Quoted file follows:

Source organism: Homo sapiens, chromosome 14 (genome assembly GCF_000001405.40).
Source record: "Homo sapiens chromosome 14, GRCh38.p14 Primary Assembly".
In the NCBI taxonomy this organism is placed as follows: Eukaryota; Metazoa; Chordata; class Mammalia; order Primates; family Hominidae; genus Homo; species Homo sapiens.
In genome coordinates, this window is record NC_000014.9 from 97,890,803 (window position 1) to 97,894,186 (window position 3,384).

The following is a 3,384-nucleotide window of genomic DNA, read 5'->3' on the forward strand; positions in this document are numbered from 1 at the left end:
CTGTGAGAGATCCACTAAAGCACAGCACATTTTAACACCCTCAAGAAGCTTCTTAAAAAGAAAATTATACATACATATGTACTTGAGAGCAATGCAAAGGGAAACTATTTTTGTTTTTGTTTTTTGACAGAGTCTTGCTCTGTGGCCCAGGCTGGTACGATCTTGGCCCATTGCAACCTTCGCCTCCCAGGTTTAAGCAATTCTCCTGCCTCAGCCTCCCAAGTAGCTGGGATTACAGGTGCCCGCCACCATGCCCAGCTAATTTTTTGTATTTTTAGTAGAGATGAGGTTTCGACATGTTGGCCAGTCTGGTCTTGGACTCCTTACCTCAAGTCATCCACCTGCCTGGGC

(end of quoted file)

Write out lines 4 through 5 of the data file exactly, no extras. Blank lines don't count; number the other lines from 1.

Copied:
In genome coordinates, this window is record NC_000014.9 from 97,890,803 (window position 1) to 97,894,186 (window position 3,384).

The following is a 3,384-nucleotide window of genomic DNA, read 5'->3' on the forward strand; positions in this document are numbered from 1 at the left end: